It is very easy to love Japan. It has historical temples and shrines, anime, delicious sushi, gorgeous cherry blossoms, polite and service oriented locals and hi-tech gadgets. The Japanese seem to have it all. As a country that had been private about its affairs for hundreds of years, Japan has sharpened its skills and products of their local culture, enough to advance so much in the modern world. However, advanced they may be in many aspects, if you go to Japan, you’ll notice that many Japanese don’t speak the universal language: English.
It reported that for 2016, 24 million tourists and foreigners traveled to Japan. Many have fallen in love with Japan and stayed longer. Many of those who stayed became English teachers. Staying in Japan while being a teacher as a profession is a wonderful experience - not only in earning money but also as a chance to learn more in depth about Japan’s culture and history.
Do You Speak English Well and Love Japan? Here’s the Perfect Job for You
Perhaps you’re tired of your usual routine, and living in the same old place you grew up in. If you have a thirst for adventure, want to try something new, and have a passion for imparting knowledge, and absolutely love Japanese culture, those variables perfectly point at one direction: teaching English in Japan.
Worried about whether they’ll accept you? Well, if you have a great grasp of the English language, and are from Great Britain, Ireland, the United States, Australia, New Zealand, and South Africa, chances are you will be easily accepted in Japan as an English teacher. There is a need for highly skilled English teachers, preferably from those any location previously mentioned.
The Salary of Someone Who Teaches English In Japan
Japan comes in 4th place when it comes to the countries that pay the most for teaching in English. Most often, the starting salary of an English teacher begins at 250,000 Japanese yen per month. Some establishments offer up to 270,000 yen as a start. This amount can go up to 600,000 yen a month - that’s a whopping $5000 a month.
Plus, establishments or schools usually reimburse their teachers’ living accommodations, transportation, and training sessions. All their textbooks and school supplies are available for free. Their vacations and holiday breaks are all paid for, and when their yearly contract ends, they are also given a bonus of around 60,000 yen. English teachers in Japan are known to be one of the best paid in the whole of Asia - not only that, but they sponsor your working visa, and health insurance, too.
Teaching English: One The Best Jobs in Japan As A Foreigner
It is difficult to get a normal job in Japan if you’re a foreigner – especially if you’re a foreigner who doesn’t speak Japanese. This is because only 1% of the entire Japanese population speaks English fluently. Thus, for you to have a normal job, you need to finish a certain level of the JLPT or Japanese-Language Proficiency Test. Teaching English is really your best option if you want to work in Japan, and are under these circumstances. Not only will you get to learn so much about an interesting culture, you’ll get to do it at the comfort of using the skill sets you already have.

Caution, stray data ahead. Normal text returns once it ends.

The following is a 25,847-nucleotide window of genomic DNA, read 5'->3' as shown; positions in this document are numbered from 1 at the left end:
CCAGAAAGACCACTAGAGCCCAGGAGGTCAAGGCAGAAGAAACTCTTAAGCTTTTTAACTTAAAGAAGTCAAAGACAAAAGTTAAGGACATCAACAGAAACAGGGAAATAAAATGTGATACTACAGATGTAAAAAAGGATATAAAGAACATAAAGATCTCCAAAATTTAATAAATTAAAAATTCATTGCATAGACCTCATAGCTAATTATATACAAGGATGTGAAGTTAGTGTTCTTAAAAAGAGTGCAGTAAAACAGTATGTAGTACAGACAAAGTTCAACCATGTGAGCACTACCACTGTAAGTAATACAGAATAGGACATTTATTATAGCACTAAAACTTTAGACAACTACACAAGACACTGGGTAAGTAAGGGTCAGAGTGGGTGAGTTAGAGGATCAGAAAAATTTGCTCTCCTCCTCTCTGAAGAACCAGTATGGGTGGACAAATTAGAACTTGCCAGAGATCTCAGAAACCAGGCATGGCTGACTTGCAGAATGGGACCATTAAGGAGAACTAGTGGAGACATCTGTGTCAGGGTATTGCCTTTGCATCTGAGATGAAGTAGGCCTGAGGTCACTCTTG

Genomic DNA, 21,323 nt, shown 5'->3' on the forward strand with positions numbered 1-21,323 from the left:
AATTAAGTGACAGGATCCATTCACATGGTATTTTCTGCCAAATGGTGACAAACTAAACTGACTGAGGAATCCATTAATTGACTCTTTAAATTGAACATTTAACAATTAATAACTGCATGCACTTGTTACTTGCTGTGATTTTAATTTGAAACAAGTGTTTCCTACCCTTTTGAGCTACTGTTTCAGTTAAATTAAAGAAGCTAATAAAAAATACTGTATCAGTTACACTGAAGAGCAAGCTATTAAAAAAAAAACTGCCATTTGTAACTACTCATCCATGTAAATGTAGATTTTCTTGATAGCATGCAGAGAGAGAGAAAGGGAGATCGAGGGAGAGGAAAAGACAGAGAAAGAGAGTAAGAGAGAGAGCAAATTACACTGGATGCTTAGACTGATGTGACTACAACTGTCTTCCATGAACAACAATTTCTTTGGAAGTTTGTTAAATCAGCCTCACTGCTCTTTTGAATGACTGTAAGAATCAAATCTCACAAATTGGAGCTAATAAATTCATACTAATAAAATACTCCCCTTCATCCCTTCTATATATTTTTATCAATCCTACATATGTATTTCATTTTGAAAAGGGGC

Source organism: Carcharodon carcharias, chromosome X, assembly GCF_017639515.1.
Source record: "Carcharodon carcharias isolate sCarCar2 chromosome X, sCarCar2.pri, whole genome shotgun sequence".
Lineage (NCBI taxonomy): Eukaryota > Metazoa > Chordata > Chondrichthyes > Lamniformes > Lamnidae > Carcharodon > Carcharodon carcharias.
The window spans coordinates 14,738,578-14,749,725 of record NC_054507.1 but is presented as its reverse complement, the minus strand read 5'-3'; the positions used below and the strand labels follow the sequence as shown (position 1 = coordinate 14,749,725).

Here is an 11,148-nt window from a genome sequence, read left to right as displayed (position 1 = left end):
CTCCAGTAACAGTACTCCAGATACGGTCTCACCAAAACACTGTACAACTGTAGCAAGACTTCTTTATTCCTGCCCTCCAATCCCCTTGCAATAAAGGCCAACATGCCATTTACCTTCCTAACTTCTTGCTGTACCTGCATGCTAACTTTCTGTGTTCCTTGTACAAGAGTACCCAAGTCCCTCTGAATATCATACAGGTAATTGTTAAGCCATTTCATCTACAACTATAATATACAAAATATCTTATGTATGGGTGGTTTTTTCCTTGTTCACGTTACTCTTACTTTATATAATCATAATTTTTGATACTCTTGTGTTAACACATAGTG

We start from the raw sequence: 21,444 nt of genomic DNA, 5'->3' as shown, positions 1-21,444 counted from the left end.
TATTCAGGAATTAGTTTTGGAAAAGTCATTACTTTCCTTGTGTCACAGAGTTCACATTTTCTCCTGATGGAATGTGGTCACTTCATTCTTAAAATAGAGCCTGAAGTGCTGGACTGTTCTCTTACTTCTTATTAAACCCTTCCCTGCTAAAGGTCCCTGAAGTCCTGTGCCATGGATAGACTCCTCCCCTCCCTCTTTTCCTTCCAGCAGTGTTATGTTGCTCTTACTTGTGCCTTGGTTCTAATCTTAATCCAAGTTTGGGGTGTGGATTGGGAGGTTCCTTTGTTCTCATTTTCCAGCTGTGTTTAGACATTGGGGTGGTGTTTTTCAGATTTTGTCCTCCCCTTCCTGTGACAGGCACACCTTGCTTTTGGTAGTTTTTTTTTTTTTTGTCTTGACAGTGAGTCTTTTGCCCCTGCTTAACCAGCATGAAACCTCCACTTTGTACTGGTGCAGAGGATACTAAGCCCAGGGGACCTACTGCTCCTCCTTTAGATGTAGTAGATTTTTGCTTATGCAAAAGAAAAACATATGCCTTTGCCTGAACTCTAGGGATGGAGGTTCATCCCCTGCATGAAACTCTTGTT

Why Teaching English in Japan is Fun
Teaching in Japan is fun because it has so many extra-curricular activities you may partake in outside of work hours. You also get to meet people from all levels of society; be it your co-workers, students, and members of groups you may join. Depending on the school you’re teaching in, you may get sent to different parts of Japan to teach, which lets you see the country instead of being centered in one spot or metropolis.
Because wages that are given are quite comfortable, you’ll also find it manageable to spend on any activities or products you’d like to try out. Whether your thrill is food, shopping, museums and shrines teeming with cultural richness, enjoying nights in an arcade center, or experiencing the Japanese nightlife, these are all within reach – even the luxurious parts such as a pampering trip to Sapporo or a staycation in a nice hotel in Kyoto sounds attainable when you can afford it, and when you’re just a plane (or train) ride away.
Teaching English in Grade School Vs. High School
It’s fun because it isn’t as stressful as other teaching jobs - usually. If you’re teaching kids in grade school, you’ll be doing a lot of light activities, such as singing English songs and playing games concerning how English works.
If you’re teaching older kids, it entails a bit more of a lack of emotional obligation towards them than other jobs do. How? If you’re worried about disciplining kids who, for example, fall asleep on the job, most schools will not let you handle that task. That means you just need to teach without having to call the attention of your student. Plus, if you are the only foreigner or “gaijin” in the school you’re teaching in, the students are going to take a special interest in you, and may be more personable than they are to other teachers.
More About JET: the Japan Exchange and Teaching Programme
JET, which stands for “Japan Exchange and Teaching Programme”, is an organization founded in 1987. It is a Japanese program that invites young university graduates from 40 different countries who are fluent in oral and written English to represent their countries and teach English in Japan. Though everyone who joins this programme is called “JETs”, there are three positions in the JET programme; CIR, or Coordinators for International Relations, ALTs, or assistant language teachers, and SEAs, or Sports Education Advisors.
The coordinators for internal relations (CIRs) are usually needed in local government to help make sure that communication between Japan and other countries is well-delivered and clearly understood by both parties.